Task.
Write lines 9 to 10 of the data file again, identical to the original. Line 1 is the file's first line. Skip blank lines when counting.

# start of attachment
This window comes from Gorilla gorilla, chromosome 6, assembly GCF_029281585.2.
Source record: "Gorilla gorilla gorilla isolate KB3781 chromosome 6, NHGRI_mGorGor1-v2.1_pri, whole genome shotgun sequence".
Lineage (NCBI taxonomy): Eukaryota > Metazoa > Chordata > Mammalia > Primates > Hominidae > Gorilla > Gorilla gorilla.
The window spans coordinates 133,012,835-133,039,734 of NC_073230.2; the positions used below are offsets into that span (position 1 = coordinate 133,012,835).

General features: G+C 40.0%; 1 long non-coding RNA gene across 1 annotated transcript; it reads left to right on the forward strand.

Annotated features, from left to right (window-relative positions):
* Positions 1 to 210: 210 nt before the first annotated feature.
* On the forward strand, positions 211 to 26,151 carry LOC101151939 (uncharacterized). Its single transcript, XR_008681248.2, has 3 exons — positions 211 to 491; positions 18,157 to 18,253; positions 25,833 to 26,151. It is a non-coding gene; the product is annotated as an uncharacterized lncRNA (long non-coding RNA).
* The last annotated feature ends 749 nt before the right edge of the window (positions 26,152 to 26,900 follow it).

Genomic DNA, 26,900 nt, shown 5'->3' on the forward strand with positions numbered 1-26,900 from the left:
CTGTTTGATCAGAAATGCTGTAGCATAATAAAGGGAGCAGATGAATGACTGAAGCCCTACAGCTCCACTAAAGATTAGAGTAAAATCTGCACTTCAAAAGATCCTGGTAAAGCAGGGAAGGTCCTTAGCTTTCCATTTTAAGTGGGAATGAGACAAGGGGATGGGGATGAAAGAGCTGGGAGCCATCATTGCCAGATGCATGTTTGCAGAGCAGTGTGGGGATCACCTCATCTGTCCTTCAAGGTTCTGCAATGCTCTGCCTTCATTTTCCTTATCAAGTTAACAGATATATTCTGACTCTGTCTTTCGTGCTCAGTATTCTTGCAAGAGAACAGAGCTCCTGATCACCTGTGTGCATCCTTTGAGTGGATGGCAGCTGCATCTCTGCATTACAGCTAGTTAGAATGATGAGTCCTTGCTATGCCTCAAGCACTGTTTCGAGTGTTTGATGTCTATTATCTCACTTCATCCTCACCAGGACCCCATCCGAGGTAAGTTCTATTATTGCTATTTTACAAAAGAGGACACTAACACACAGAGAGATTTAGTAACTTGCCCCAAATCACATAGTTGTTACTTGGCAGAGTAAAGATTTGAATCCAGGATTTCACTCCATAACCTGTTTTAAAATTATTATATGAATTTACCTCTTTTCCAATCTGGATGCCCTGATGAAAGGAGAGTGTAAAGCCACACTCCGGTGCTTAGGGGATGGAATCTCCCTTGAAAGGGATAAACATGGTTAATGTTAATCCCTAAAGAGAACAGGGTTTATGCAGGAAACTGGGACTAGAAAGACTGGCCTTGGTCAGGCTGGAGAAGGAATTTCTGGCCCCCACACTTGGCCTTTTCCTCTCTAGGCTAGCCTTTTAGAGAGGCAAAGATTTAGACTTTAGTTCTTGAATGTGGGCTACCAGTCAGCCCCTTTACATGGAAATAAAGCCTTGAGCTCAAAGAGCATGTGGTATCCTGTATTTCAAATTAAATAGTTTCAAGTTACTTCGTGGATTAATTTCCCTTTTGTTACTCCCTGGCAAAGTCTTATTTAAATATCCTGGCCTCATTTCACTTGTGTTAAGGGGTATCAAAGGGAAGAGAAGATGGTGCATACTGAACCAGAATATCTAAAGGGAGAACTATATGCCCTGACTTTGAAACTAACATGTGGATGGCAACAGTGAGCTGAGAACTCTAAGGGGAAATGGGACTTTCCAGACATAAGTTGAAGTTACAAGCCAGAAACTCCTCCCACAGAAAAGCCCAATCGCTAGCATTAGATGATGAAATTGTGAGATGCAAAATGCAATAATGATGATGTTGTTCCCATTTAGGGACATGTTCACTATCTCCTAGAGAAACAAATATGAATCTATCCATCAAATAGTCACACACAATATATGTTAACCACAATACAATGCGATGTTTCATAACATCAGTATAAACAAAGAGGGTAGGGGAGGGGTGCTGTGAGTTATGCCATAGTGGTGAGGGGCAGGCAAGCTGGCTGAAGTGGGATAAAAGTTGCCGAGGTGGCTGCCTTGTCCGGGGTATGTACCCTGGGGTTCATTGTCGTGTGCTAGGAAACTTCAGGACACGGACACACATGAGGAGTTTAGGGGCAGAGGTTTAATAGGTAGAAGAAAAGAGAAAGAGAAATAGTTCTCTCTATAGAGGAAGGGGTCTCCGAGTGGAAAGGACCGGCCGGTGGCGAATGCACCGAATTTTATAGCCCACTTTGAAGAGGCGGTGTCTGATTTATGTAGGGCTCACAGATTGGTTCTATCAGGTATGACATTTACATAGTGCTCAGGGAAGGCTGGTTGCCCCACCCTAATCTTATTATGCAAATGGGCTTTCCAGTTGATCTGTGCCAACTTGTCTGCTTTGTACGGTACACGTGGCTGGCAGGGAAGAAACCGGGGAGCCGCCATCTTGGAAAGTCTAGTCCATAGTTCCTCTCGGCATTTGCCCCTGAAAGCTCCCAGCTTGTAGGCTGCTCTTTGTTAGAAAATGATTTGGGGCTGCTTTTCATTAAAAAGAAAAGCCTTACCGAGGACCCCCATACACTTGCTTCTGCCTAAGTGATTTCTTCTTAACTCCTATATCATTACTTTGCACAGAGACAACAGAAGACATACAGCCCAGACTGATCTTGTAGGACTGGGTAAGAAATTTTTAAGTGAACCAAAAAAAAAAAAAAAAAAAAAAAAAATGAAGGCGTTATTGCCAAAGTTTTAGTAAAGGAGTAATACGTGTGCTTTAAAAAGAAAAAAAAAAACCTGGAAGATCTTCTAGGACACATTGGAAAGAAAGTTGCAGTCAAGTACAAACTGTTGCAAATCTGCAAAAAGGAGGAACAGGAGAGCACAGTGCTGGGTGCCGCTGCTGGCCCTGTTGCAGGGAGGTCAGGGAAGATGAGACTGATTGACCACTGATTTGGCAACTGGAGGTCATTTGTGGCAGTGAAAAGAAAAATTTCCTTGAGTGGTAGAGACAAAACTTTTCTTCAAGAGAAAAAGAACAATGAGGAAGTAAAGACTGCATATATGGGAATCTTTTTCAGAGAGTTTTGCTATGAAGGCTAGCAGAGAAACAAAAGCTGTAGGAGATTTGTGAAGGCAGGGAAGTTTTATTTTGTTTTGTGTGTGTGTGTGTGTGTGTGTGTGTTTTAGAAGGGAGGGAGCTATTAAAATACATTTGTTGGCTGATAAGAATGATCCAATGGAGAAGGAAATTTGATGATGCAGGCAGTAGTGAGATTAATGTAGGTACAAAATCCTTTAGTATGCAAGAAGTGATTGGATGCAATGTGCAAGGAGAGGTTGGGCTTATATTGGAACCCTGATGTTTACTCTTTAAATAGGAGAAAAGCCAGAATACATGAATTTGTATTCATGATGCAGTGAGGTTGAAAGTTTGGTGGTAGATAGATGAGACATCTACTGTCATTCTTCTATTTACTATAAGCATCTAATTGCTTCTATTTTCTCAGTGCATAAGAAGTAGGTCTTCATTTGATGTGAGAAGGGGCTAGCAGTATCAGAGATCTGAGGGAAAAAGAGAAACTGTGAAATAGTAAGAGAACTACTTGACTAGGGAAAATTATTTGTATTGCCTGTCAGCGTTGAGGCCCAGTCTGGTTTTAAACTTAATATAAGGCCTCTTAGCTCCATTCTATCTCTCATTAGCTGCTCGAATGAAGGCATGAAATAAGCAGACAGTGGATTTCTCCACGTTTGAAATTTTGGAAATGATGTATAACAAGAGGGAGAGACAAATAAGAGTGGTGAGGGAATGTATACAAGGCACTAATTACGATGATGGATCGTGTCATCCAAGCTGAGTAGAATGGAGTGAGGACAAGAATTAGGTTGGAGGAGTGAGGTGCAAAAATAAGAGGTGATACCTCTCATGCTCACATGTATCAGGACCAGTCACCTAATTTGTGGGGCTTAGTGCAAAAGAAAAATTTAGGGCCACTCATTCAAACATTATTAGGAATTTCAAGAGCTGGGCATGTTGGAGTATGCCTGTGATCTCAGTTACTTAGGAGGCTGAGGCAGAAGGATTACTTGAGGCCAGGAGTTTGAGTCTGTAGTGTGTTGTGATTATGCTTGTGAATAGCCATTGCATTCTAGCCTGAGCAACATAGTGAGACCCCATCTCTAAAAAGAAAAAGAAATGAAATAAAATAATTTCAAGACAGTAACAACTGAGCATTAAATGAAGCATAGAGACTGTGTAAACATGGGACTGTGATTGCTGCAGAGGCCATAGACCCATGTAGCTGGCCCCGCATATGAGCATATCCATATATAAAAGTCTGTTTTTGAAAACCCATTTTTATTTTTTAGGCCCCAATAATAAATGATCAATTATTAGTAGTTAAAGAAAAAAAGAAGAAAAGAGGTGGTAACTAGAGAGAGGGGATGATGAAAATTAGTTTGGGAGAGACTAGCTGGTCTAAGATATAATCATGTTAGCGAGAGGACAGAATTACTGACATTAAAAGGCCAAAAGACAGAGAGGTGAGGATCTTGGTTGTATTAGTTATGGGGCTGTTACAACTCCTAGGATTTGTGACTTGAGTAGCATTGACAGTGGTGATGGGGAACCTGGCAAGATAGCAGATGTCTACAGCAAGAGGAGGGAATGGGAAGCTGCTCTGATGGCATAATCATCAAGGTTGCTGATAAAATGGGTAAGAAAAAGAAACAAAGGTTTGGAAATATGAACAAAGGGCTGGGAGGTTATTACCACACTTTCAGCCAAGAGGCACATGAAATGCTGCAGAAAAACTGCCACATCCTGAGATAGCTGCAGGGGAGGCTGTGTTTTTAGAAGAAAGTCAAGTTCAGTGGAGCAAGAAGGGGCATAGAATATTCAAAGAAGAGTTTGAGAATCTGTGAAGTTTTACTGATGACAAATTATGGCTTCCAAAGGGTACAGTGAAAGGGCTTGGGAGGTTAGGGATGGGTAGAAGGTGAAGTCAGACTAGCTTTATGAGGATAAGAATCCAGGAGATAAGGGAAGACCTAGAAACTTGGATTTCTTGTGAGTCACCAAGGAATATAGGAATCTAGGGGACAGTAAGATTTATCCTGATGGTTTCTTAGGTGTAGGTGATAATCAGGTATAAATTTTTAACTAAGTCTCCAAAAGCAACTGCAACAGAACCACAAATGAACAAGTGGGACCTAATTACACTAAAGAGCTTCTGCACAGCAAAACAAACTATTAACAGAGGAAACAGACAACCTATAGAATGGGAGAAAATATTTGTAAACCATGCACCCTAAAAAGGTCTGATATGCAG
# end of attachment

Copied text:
* The last annotated feature ends 749 nt before the right edge of the window (positions 26,152 to 26,900 follow it).

Genomic DNA, 26,900 nt, shown 5'->3' on the forward strand with positions numbered 1-26,900 from the left: